Science & Technology

Why Hasn't the Mars Opportunity Rover Called Home?

Mars, we have a problem. The aging Opportunity rover stopped calling back home several weeks ago because a dust storm shut down the solar-powered machine.

What's the Problem?

Opportunity is disabled by a dust storm, but please don't imagine that fictional black blizzard portrayed in the 2015 movie "The Martian." Instead, the storm is a bunch of dust that's hovering in the planet's thin carbon dioxide atmosphere and blocking much of the sunlight. Since Opportunity needs sun to power its electronics, it's stuck right now. Too feeble even to call back home, the senior-citizen rover is probably hunkering down in a coma or safe mode, hoping for the sun to return soon.

Opportunity lifted off for Mars in 2003 and touched down on the Red Planet in 2004. It was supposed to last 90 days. Today, it's been well over 14 years! It found ample evidence for running water on the planet. It explored a couple of big craters. It even escaped a sand trap, which is really fortunate because its twin rover (Spirit) was permanently stranded in one before dying on Mars around 2010.

Human Worries for Robot Woes

We know, we know. Opportunity is just a machine. But in a sense, it's a human explorer on Mars because it's humans who plan its route and analyze its findings. It makes sense that people would be concerned about it. NASA is posting regular updates about Opportunity on its @MarsRovers Twitter account; every day, the agency listens for the plucky rover to "phone home." Also, there are people all over the Twittersphere worried about the little Martian rover and expressing their hope for its survival.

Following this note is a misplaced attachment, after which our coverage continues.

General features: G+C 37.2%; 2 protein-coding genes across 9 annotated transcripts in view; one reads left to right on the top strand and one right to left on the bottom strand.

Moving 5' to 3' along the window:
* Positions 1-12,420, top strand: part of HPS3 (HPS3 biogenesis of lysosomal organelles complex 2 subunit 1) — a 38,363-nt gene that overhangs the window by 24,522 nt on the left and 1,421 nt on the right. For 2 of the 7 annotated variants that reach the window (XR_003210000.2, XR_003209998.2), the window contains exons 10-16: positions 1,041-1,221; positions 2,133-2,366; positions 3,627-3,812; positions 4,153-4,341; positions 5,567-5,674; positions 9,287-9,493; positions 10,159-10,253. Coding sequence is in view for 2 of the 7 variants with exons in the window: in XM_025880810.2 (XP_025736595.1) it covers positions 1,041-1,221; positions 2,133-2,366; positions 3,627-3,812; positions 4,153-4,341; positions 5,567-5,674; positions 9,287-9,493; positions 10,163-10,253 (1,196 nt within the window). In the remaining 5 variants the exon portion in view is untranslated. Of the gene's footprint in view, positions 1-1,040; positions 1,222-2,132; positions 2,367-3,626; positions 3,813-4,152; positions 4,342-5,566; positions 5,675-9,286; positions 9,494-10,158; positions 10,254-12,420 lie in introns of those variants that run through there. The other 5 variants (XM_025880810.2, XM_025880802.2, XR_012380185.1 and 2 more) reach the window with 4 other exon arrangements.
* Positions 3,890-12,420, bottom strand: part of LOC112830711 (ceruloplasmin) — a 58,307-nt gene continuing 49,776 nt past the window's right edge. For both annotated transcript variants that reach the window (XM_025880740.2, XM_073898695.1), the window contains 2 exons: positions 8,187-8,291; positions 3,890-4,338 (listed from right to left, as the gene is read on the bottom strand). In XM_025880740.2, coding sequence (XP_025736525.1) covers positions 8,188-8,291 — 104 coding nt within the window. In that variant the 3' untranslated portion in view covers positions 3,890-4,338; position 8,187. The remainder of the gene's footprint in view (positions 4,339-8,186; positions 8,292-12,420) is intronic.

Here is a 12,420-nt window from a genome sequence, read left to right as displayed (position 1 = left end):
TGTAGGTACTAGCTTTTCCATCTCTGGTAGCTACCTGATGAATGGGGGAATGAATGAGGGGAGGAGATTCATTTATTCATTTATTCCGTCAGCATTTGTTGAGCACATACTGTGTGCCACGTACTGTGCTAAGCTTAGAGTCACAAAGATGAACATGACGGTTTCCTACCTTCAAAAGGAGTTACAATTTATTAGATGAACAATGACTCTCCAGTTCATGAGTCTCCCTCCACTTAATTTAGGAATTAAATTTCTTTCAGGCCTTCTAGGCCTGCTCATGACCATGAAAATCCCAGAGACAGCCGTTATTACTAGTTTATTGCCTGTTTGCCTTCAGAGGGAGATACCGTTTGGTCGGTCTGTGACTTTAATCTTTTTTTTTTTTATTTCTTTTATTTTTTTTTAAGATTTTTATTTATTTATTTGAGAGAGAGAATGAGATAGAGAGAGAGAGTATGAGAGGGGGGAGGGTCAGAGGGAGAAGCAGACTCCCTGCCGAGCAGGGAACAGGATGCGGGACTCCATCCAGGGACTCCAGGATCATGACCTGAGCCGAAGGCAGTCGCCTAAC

"This week, I channeled my worry into designing and stitching this @MarsRovers Opportunity, with blue for the Martian sunrise we are waiting for," wrote Alyshondra Meacham, who posted a beautiful cross-stitch rendering of the rover.

"Hang in there, Opportunity" wrote comic designer Abby Garrett, along with a cute picture of the rover setting up a makeshift communications system to stay in touch with Earth.

"Opportunity is the very essence of perseverance," wrote freelance graphics designer Beth Kerner, attaching an orange-colored decal of Opportunity.

Dust Storm Drama

NASA is carefully watching the dust storm with its fleet of spacecraft, including the nuclear-powered Curiosity rover. It's now covering almost the entire planet. The agency says it still doesn't know why some dust storms stay local, and other ones grow huge. "We don't have any good idea," stated Scott Guzewich, an atmospheric scientist at NASA Goddard Space Flight Center in Maryland who is leading Curiosity's dust storm investigation.

What NASA does know is dust storms happen more often in the southern hemisphere spring and summer, which is when Mars is closest to the sun. Carbon dioxide ice at the pole evaporates, which makes the atmosphere thicker and increases the surface pressure. At the same time, there are bigger swings in surface temperature that generate winds. Between these two phenomena, dust particles tend to stay suspended in the air, blocking Opportunity's light.

Opportunity should have enough power to stay alive, NASA said in a press conference last week, so we're certainly hoping for the best. Godspeed, little rover that could.

To learn more about the rovers exploring Mars, check out "Roving Mars: Spirit, Opportunity, and the Exploration of the Red Planet" by Steven Squyres. We handpick reading recommendations we think you may like. If you choose to make a purchase, Curiosity will get a share of the sale.

Written by Elizabeth Howell June 25, 2018

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